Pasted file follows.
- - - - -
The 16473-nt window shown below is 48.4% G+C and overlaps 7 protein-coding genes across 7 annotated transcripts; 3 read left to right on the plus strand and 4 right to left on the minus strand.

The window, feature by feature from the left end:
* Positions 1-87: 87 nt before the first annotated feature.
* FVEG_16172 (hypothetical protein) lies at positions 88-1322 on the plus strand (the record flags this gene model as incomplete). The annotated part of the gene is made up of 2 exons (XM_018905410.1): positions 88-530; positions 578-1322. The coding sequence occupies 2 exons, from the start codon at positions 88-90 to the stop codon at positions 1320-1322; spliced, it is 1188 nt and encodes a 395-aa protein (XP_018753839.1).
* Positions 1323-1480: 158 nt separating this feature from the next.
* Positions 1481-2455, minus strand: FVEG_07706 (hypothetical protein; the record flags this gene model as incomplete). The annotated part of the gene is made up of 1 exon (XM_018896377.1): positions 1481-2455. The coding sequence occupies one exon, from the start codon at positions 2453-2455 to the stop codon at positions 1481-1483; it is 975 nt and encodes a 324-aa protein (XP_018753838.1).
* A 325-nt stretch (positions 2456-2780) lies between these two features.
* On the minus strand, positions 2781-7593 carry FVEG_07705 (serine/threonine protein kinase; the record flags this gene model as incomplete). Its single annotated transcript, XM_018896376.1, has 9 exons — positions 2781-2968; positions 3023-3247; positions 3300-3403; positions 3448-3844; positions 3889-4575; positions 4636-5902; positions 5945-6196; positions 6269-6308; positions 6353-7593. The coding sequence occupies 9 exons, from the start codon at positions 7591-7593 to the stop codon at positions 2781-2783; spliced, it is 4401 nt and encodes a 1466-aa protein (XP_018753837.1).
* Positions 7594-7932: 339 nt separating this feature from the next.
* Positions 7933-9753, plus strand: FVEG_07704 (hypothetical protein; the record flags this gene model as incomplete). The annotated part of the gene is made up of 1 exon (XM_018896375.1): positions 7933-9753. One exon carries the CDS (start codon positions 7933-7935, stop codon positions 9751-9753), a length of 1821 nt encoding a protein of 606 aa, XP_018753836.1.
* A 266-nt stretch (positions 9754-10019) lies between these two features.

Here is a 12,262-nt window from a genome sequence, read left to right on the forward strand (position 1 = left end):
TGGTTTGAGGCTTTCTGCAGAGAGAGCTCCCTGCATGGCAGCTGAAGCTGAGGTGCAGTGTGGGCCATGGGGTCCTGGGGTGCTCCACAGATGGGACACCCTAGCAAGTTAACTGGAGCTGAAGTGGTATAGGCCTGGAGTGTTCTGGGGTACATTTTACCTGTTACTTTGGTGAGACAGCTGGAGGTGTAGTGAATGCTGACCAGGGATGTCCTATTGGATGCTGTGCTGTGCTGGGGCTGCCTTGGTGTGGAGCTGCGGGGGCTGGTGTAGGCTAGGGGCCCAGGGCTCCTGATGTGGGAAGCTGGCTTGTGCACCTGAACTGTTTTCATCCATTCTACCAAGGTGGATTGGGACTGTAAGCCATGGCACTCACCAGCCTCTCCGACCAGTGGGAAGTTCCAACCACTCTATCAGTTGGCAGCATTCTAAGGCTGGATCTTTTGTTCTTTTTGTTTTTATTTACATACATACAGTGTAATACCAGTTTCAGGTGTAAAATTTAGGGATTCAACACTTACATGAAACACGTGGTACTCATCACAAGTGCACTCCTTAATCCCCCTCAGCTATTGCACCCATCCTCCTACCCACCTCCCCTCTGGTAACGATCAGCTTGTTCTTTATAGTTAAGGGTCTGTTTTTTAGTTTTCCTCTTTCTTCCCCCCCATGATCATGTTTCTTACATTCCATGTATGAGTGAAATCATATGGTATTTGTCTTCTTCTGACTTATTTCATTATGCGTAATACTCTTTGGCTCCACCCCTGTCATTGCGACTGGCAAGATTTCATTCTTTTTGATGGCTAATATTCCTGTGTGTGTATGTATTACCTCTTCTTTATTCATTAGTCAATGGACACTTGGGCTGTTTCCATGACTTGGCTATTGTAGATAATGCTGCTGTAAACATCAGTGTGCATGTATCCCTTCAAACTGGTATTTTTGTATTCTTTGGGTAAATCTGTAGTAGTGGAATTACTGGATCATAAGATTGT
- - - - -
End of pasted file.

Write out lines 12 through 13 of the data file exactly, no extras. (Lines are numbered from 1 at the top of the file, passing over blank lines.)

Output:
Here is a 12,262-nt window from a genome sequence, read left to right on the forward strand (position 1 = left end):
TGGTTTGAGGCTTTCTGCAGAGAGAGCTCCCTGCATGGCAGCTGAAGCTGAGGTGCAGTGTGGGCCATGGGGTCCTGGGGTGCTCCACAGATGGGACACCCTAGCAAGTTAACTGGAGCTGAAGTGGTATAGGCCTGGAGTGTTCTGGGGTACATTTTACCTGTTACTTTGGTGAGACAGCTGGAGGTGTAGTGAATGCTGACCAGGGATGTCCTATTGGATGCTGTGCTGTGCTGGGGCTGCCTTGGTGTGGAGCTGCGGGGGCTGGTGTAGGCTAGGGGCCCAGGGCTCCTGATGTGGGAAGCTGGCTTGTGCACCTGAACTGTTTTCATCCATTCTACCAAGGTGGATTGGGACTGTAAGCCATGGCACTCACCAGCCTCTCCGACCAGTGGGAAGTTCCAACCACTCTATCAGTTGGCAGCATTCTAAGGCTGGATCTTTTGTTCTTTTTGTTTTTATTTACATACATACAGTGTAATACCAGTTTCAGGTGTAAAATTTAGGGATTCAACACTTACATGAAACACGTGGTACTCATCACAAGTGCACTCCTTAATCCCCCTCAGCTATTGCACCCATCCTCCTACCCACCTCCCCTCTGGTAACGATCAGCTTGTTCTTTATAGTTAAGGGTCTGTTTTTTAGTTTTCCTCTTTCTTCCCCCCCATGATCATGTTTCTTACATTCCATGTATGAGTGAAATCATATGGTATTTGTCTTCTTCTGACTTATTTCATTATGCGTAATACTCTTTGGCTCCACCCCTGTCATTGCGACTGGCAAGATTTCATTCTTTTTGATGGCTAATATTCCTGTGTGTGTATGTATTACCTCTTCTTTATTCATTAGTCAATGGACACTTGGGCTGTTTCCATGACTTGGCTATTGTAGATAATGCTGCTGTAAACATCAGTGTGCATGTATCCCTTCAAACTGGTATTTTTGTATTCTTTGGGTAAATCTGTAGTAGTGGAATTACTGGATCATAAGATTGT